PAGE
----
By forcefully embedding two silicon atoms in a diamond matrix, Sandia researchers have demonstrated for the first time on a single chip all the components needed to create a quantum bridge to link quantum computers together.

"People have already built small quantum computers," says Sandia researcher Ryan Camacho. "Maybe the first useful one won't be a single giant quantum computer...

Im Focus: New Products - Highlights of COMPAMED 2016

COMPAMED has become the leading international marketplace for suppliers of medical manufacturing. The trade fair, which takes place every November and is co-located to MEDICA in Dusseldorf, has been steadily growing over the past years and shows that medical technology remains a rapidly growing market.

In 2016, the joint pavilion by the IVAM Microtechnology Network, the Product Market “High-tech for Medical Devices”, will be located in Hall 8a again and will...

Im Focus: Ultra-thin ferroelectric material for next-generation electronics

'Ferroelectric' materials can switch between different states of electrical polarization in response to an external electric field. This flexibility means they show promise for many applications, for example in electronic devices and computer memory. Current ferroelectric materials are highly valued for their thermal and chemical stability and rapid electro-mechanical responses, but creating a material that is scalable down to the tiny sizes needed for technologies like silicon-based semiconductors (Si-based CMOS) has proven challenging.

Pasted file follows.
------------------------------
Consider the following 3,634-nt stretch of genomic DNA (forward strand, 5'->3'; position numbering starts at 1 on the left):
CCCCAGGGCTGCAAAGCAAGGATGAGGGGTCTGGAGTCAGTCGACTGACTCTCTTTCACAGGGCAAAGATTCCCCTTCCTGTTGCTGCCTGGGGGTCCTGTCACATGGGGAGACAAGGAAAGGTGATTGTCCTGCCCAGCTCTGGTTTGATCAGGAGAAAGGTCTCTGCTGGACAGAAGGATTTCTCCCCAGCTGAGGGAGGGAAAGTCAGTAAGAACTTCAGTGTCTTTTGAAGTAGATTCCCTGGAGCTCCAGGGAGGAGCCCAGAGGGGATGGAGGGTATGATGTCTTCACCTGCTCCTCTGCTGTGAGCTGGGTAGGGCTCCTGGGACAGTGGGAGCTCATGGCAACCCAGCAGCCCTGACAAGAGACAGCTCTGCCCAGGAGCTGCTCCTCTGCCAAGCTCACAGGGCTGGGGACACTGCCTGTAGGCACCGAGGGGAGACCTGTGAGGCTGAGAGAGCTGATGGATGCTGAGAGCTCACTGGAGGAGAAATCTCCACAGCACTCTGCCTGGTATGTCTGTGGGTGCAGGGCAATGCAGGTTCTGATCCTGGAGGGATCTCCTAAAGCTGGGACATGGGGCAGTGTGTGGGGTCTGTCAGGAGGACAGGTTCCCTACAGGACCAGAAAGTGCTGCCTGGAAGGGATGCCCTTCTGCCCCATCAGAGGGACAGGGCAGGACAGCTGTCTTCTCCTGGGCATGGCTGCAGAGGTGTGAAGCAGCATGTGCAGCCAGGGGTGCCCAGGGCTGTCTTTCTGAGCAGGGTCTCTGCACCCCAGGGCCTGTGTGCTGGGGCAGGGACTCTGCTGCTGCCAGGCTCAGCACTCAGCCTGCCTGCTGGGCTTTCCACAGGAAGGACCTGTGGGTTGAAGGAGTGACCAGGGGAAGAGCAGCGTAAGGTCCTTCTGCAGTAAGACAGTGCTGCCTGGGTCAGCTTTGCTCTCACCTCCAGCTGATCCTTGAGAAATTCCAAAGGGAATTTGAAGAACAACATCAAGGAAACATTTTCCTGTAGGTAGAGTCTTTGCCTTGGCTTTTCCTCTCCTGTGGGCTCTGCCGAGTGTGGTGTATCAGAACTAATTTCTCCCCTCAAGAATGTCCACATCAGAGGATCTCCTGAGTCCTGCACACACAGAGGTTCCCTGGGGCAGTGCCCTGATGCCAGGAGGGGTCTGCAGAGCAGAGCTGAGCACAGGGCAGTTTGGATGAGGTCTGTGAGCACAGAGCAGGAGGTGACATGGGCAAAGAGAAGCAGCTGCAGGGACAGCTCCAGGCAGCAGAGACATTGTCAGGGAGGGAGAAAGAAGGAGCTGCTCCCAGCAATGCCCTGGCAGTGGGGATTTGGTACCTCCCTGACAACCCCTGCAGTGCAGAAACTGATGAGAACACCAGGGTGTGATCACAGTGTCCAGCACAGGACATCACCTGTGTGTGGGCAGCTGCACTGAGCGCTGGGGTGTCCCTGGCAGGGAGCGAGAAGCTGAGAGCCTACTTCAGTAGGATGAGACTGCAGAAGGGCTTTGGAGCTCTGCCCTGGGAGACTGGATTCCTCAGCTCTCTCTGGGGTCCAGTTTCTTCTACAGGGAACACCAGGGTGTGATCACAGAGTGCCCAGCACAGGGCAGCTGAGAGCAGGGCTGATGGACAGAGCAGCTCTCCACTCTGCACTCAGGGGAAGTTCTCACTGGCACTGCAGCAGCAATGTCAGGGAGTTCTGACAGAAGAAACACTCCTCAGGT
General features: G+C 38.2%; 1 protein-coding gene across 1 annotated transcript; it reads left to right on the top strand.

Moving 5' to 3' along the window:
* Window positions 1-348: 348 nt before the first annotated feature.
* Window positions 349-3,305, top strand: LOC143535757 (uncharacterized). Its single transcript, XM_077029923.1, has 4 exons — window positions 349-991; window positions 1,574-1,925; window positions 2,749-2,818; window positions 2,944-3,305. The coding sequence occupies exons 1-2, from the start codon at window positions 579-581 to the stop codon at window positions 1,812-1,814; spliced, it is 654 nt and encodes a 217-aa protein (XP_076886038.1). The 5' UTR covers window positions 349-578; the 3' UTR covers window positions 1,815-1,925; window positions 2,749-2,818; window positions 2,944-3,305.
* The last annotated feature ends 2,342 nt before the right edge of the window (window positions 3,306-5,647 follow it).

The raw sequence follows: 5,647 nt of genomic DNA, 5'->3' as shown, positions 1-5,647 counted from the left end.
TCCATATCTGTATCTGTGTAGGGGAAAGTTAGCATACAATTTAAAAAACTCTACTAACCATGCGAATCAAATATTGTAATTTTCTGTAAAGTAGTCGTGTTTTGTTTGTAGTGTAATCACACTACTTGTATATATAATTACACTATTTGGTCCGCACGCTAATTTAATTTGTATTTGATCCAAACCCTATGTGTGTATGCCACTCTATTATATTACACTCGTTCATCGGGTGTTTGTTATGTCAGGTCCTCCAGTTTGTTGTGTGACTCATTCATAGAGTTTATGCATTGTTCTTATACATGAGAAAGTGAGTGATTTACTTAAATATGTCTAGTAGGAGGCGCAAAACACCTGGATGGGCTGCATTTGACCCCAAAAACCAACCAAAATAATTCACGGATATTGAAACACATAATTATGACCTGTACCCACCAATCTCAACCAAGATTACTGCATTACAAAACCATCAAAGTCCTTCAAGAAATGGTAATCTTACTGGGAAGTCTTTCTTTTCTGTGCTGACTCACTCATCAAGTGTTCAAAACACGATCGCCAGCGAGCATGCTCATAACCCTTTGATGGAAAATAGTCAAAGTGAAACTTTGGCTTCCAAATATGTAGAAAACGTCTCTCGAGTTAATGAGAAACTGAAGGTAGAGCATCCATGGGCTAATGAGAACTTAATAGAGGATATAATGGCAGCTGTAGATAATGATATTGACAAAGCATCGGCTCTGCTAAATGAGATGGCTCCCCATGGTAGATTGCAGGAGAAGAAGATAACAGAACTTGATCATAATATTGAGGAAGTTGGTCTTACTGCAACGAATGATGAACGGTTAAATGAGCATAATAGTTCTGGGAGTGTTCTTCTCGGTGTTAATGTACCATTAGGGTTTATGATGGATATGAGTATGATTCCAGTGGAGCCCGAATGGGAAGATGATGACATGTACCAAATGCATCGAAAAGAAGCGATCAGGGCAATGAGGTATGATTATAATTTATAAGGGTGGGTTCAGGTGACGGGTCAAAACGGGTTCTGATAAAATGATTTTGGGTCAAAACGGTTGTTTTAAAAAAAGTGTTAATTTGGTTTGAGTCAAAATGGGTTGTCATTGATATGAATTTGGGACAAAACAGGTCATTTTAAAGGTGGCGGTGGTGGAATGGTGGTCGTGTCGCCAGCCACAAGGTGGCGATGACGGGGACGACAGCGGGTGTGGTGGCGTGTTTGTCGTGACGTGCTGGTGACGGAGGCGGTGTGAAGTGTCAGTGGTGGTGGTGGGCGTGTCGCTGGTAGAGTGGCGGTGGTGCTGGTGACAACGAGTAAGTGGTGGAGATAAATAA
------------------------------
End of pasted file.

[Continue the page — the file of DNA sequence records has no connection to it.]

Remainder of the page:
Now, Hiroshi Funakubo and co-workers at the Tokyo Institute of Technology, in collaboration with researchers across Japan, have conducted experiments to...

All Focus news of the innovation-report >>>



Event News

#IC2S2: When Social Science meets Computer Science - GESIS will host the IC2S2 conference 2017

14.10.2016 | Event News

Agricultural Trade Developments and Potentials in Central Asia and the South Caucasus

14.10.2016 | Event News

World Health Summit – Day Three: A Call to Action

12.10.2016 | Event News

Latest News

Resolving the mystery of preeclampsia

21.10.2016 | Health and Medicine

Stanford researchers create new special-purpose computer that may someday save us billions

21.10.2016 | Information Technology

From ancient fossils to future cars

21.10.2016 | Materials Sciences

More VideoLinks >>>